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Title: The Influence of Turbulence Memory on Idealized Tornado Simulations
Abstract Surface friction contributes to tornado formation and maintenance by enhancing the convergence of angular momentum. The traditional lower boundary condition in atmospheric models typically assumes an instant equilibrium between the unresolved stress and the resolved shear. This assumption ignores the physics that turbulent motions are generated and dissipated at finite rates—in effect, turbulence has a memory through its lifetime. In this work, a modified lower boundary condition is proposed to account for the effect of turbulence memory. Specifically, when an air parcel moves along a curved trajectory, a normal surface-shear-stress component arises owing to turbulence memory. In the accompanying large-eddy simulation (LES) of idealized tornadoes, the normal surface-shear-stress component is a source of additional dynamic instability, which provides an extra pathway for the development of turbulent motions. The influence of turbulence memory on the intensity of quasi-steady-state tornadoes remains negligible as long as assumptions employed by the modified lower boundary condition hold over a relatively large fraction of the flow region of interest. However, tornadoes in a transient state may be especially sensitive to turbulence memory. Significance Statement Friction between the wind and the ground can influence atmospheric phenomena in important ways. For example, surface friction can be a significant source of rotation in some thunderstorms, and it can also help to intensify rotation when rotation is already present. Unfortunately, the representation of friction’s effects in atmospheric simulations is especially error-prone in phenomena characterized by rapid temporal evolution or strong spatial variations. Our work explores a new framework for representing friction to include the effect of the so-called turbulence memory. The approach is tested in idealized tornado simulations, but it may be applied to a wide range of atmospheric vortices.  more » « less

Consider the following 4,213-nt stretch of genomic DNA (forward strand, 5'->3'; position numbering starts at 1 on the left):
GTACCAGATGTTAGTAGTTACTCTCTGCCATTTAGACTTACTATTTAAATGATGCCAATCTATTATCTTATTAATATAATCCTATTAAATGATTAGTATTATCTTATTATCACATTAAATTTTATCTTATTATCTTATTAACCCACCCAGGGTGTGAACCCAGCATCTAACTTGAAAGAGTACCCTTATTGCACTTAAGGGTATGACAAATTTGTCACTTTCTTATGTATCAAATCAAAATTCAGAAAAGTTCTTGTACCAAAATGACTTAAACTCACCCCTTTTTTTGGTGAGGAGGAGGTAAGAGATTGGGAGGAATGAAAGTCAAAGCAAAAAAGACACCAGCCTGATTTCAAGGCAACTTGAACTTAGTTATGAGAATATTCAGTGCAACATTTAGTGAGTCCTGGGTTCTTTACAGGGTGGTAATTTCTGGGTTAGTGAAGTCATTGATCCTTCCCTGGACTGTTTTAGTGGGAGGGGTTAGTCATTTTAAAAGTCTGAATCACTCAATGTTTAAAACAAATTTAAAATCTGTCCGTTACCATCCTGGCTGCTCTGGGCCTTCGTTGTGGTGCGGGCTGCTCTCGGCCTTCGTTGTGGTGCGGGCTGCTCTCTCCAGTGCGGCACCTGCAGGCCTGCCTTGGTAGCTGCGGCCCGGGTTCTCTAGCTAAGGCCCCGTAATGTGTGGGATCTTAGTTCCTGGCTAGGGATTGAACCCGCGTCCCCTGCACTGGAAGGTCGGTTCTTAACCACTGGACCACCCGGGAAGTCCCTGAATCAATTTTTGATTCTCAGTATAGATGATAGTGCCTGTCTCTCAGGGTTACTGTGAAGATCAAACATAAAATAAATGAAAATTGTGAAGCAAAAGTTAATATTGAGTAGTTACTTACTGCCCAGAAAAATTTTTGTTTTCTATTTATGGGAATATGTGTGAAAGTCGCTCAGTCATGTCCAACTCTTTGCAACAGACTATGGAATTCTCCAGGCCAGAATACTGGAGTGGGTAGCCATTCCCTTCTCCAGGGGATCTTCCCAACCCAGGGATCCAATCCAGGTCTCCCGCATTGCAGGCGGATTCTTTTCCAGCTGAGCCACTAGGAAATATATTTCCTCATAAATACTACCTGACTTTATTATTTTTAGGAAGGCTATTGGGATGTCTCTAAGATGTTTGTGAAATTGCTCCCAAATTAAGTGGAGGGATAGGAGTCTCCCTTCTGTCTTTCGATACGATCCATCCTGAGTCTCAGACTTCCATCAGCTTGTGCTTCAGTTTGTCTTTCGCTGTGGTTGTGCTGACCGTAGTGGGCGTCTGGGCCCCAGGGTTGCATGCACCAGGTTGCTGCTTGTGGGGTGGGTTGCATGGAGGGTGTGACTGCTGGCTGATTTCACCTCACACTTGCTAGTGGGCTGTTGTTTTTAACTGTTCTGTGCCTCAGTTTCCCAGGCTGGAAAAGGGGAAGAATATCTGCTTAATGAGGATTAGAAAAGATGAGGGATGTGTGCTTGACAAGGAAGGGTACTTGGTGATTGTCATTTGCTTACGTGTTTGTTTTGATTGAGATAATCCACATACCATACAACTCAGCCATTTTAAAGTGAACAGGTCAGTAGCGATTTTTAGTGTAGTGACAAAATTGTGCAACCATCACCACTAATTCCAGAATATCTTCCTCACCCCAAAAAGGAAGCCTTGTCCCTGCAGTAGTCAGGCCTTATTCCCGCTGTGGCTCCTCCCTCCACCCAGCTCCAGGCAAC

Award ID(s):
1821885
NSF-PAR ID:
10289106
Author(s) / Creator(s):
; ;
Date Published:
Journal Name:
Monthly Weather Review
Volume:
148
Issue:
12
ISSN:
0027-0644
Page Range / eLocation ID:
4875 to 4892
Format(s):
Medium: X
Sponsoring Org:
National Science Foundation
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